Monthly Archives: April 2018

My NEW Book of Poetry is HERE!

Infinite In My Heart coverAs a writer, I am always transforming thoughts into words, whether it’s the inspirational wisdom I share regularly in InspireBytes™ or the self-help guidance and teachings that I put into full-length books. (What now..? will be out in November… stay tuned!)

While you may be familiar with my prose (it’s been almost a decade with InspireBytes, so I hope so!), I recently compiled an assortment of poetry that I have written over the years into my first book of poems, lovingly titled: Infinite In My Heart: Poems of Love, Loss, and Hope.

From the back cover:

Who among us hasn’t experienced Love? or Loss? or the great Hope that accompanies every new and wondrous relationship? 

In ‘Infinite In My Heart: Poems of Love, Loss, and Hope’ – her first book of poetry – Martina E. Faulkner has created an emotional journey of reflection. Over the course of several years, she poured her thoughts into poems that stir the soul at the most basic level. Martina’s words share what it means to be human: to love, to lose, and most of all, to return to hope… again and again.

I’m excited to share this work with you. It’s due to be released on May 6th, but you can pre-order the Kindle version now by clicking here, or simply wait until May 6th to order the paperback.

As always, thank you for your continued support and interest in my work – I appreciate it immensely. Enjoy!!

 

 

“Beauty” Isn’t Objective

“Beauty” is one of the most subjective ideas in the world, simultaneously the one most forced into objectivity.

Beauty is subjective

As women (because I can only speak from my female perspective), we live in a society where we are told, both directly and indirectly, what’s beautiful. We are encouraged to buy and use products to be more like the “traditional (aka: objectified) standard of beauty” in order to actually be deemed “acceptable.”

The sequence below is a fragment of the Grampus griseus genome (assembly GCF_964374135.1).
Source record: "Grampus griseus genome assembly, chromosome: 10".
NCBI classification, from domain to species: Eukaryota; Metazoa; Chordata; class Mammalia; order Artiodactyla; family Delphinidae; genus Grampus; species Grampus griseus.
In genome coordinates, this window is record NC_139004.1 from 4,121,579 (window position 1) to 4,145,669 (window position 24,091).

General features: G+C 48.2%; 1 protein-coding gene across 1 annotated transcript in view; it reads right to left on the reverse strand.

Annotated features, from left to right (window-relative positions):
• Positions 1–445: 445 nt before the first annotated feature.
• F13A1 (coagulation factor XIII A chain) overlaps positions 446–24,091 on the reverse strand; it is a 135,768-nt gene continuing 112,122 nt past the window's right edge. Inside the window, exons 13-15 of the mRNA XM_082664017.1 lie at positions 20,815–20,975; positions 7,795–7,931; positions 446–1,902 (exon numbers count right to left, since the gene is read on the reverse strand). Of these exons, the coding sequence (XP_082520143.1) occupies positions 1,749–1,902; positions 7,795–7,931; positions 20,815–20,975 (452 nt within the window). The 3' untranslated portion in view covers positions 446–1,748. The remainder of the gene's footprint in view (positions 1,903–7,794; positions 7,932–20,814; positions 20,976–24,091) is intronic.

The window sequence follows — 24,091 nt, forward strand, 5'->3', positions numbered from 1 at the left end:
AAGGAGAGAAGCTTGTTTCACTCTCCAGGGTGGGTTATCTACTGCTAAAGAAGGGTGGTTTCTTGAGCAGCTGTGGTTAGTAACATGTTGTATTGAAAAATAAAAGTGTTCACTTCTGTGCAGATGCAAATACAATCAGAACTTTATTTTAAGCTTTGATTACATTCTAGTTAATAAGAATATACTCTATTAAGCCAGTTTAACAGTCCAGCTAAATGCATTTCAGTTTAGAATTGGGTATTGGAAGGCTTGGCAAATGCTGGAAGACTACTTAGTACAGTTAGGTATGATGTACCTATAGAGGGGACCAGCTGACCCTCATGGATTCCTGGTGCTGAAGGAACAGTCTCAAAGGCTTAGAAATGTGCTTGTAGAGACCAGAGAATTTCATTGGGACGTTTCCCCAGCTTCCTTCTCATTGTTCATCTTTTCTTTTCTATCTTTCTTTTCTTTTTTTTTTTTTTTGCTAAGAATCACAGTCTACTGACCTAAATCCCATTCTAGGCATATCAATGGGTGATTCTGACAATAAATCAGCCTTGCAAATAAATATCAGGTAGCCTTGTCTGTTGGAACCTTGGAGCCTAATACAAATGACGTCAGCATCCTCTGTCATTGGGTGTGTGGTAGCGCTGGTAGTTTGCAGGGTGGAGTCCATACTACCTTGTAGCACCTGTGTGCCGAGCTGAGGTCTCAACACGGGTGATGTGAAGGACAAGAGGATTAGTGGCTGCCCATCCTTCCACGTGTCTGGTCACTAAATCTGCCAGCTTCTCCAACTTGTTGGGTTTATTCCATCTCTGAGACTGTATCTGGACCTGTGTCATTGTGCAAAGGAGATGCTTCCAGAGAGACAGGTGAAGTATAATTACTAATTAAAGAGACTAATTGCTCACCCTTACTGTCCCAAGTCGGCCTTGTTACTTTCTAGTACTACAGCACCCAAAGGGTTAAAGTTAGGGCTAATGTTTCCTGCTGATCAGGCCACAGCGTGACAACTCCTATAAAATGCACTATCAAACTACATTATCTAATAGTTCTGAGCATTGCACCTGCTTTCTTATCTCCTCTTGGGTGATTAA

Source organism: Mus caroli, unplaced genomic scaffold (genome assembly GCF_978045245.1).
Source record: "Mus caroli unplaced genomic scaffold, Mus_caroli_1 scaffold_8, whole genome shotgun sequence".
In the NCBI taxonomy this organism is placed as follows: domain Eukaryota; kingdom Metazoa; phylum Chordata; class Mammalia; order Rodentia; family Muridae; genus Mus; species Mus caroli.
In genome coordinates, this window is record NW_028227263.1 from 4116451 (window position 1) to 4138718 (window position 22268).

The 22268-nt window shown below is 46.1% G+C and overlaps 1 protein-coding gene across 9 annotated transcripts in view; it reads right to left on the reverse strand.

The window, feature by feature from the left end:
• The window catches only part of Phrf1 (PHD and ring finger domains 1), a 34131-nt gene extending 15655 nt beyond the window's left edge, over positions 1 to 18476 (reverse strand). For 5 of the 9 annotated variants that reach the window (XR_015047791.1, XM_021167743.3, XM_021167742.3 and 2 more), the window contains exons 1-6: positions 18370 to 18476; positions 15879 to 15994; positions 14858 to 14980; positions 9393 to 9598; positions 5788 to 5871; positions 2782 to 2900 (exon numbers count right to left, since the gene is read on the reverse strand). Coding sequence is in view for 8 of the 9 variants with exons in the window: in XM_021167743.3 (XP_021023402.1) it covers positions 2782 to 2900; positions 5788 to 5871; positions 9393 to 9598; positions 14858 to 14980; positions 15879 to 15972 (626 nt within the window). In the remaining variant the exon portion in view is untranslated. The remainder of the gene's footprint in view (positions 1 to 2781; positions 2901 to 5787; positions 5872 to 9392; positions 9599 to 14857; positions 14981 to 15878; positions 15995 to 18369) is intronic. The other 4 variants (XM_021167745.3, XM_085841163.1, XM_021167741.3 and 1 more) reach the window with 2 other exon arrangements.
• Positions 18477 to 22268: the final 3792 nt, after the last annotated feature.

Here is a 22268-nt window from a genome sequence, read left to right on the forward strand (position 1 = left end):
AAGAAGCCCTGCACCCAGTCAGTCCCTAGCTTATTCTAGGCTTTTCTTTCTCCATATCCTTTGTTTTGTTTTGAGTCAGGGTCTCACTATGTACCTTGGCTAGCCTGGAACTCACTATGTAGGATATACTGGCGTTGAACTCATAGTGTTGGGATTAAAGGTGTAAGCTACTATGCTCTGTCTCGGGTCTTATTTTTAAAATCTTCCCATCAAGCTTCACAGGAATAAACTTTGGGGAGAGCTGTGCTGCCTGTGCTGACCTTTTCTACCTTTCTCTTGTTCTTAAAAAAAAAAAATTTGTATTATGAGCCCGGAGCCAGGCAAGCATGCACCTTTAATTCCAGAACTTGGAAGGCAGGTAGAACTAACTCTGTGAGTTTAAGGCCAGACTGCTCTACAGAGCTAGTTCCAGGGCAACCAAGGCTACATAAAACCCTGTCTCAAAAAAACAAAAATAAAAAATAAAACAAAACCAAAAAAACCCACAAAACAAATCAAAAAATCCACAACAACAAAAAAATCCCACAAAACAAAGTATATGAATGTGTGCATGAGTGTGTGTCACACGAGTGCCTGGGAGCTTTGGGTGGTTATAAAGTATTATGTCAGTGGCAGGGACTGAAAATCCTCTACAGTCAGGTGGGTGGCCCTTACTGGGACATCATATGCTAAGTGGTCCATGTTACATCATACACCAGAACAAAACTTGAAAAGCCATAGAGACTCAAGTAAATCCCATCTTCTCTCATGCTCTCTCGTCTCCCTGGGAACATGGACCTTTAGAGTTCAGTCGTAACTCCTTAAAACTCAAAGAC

Over the years, out of curiosity I have asked my male friends (and exes) what they consider sexy, or beautiful, in a woman. Their answers were as varied as the people themselves, but here are just a few I found interesting:

  • A silk blouse with no bra on
  • A black lace see-through nightgown
  • Long hair
  • Confidence

I have done the same exercise with my female friends and here are some of their answers:

  • Smokey eye makeup and red lipstick
  • Authentic laughter
  • High heels
  • Confidence

While there was some overlap among answers (I love that ‘confidence’ came up both times!), there was also a lot of difference that didn’t necessarily stick to a “traditional” gender divide.

And that’s what’s most important here: Even among genders, beauty is defined and experienced differently. There is no one standard of beauty when you actually break it down and ask people. There are millions. And they’re all correct.

Because Beauty, at its core, is individual, globally undefinable, and highly subjective.

Let’s look at this another way. Let’s apply the same idea to flowers:

A lot of people don’t particularly like roses and prefer another flower, but that doesn’t mean they’re not beautiful. For those who love them, roses can be one of the most beautiful flowers in the world. For me, I happen to think a carnations and dandelions are stunning. A dandelion’s delicately tiny petals belie it’s extraordinary resilience. Yet there are entire products built around killing them off because they’re a “weed.” See? Subjective. (Besides, dandelion greens in a salad kick flavor up a notch! Weed, indeed. LOL)

It’s the exact same with human beauty. What’s beautiful to you might not be “beautiful” to the person standing next to you, which is why it’s so incredibly subjective. I’d venture to say that it’s the most subjective idea we engage with on a daily basis, that we are taught to experience as 100% objective.

Beauty, therefore, is truly in the eye of the beholder. And always – always – will be. Thankfully.

Rest and Relaxation

I bought a hammock!

It’s obvious that rest and relaxation are important to our wellbeing. But there is a big difference between “rest” and “relaxation” – something I’ve only just recently understood myself.

Relaxation is a state of resting,  but it’s not the same as rest. Relaxation is the ability to slow down and enjoy something leisurely, perhaps by read a book, or doing some coloring. It may even be sitting on a park bench listening to birds chirping overhead. Relaxation is a really important component to daily life, and it involves quieting the mind and body to give it room to breathe.

Rest is different.

As I’ve only recently discovered, rest is a state of pure nothingness. It’s a chance for the body, mind and spirit to completely let go and restore… RESTore.